EGU General Assembly 2022
© Author(s) 2022. This work is distributed under
the Creative Commons Attribution 4.0 License.

The Role of Carbonates in Regulating Atmospheric CO2 on Earth-like Exoplanets

Kaustubh Hakim, Meng Tian, Dan J. Bower, and Kevin Heng
Kaustubh Hakim et al.
  • University of Bern, Center for Space and Habitability, Center for Space and Habitability, Bern, Switzerland (

Ocean chemistry plays a key role in the removal of CO2 from the atmosphere-ocean system in the form of carbonates that are eventually subducted to the mantle. Silicate weathering and CO2 dissolution dictate the steady-state ocean chemistry and thereby the carbonate-silicate cycle (inorganic carbon cycle). Data on stellar elemental abundances suggest a strong diversity in the bulk mineralogy of exoplanets. We study the role of weathering-derived divalent cations (Ca++, Mg++) on ocean pH and carbonate compensation depth (CCD) in exoplanet oceans. If CCD is too shallow, carbonates on the seafloor cannot be subducted to the mantle. We find that the presence of carbonates sets the upper bound on ocean pH and CO2 dissolution sets the lower bound on ocean pH. We show that CCD increases with increasing divalent cations supplied by weathering and decreases with CO2 dissolution.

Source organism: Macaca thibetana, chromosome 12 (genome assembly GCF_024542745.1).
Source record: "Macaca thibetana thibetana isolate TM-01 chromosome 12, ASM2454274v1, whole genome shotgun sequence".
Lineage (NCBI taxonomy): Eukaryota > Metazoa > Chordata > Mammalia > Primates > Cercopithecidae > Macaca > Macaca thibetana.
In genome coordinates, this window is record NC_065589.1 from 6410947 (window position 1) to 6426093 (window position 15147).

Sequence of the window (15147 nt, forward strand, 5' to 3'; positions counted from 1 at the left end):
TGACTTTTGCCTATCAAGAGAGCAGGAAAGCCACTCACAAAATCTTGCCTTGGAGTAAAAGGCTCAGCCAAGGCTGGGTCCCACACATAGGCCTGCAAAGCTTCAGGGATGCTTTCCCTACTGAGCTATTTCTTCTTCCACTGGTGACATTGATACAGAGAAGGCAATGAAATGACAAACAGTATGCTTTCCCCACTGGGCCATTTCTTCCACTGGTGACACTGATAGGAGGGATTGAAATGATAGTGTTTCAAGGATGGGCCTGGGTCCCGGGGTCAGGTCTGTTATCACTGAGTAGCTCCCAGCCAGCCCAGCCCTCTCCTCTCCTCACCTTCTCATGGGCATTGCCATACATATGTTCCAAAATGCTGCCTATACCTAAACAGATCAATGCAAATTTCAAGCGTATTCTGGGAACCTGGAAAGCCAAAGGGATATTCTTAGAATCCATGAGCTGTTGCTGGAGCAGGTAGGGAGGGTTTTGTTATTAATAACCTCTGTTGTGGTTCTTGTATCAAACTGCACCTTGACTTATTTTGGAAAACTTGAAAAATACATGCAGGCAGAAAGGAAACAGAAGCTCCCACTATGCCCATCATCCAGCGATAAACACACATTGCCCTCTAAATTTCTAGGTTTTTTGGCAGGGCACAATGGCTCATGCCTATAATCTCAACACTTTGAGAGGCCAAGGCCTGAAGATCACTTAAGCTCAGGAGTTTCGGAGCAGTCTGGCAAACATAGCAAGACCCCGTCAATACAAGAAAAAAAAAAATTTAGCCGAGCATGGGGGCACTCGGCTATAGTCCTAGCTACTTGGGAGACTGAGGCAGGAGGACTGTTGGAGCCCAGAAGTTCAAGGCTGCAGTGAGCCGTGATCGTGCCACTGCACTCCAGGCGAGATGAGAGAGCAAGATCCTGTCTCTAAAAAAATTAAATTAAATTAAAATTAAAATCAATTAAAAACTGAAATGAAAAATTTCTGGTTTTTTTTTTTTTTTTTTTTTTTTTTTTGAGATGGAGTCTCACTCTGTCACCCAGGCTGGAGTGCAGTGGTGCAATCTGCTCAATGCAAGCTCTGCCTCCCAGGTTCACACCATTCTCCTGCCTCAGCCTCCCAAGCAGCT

How to cite: Hakim, K., Tian, M., Bower, D. J., and Heng, K.: The Role of Carbonates in Regulating Atmospheric CO2 on Earth-like Exoplanets, EGU General Assembly 2022, Vienna, Austria, 23–27 May 2022, EGU22-11373,, 2022.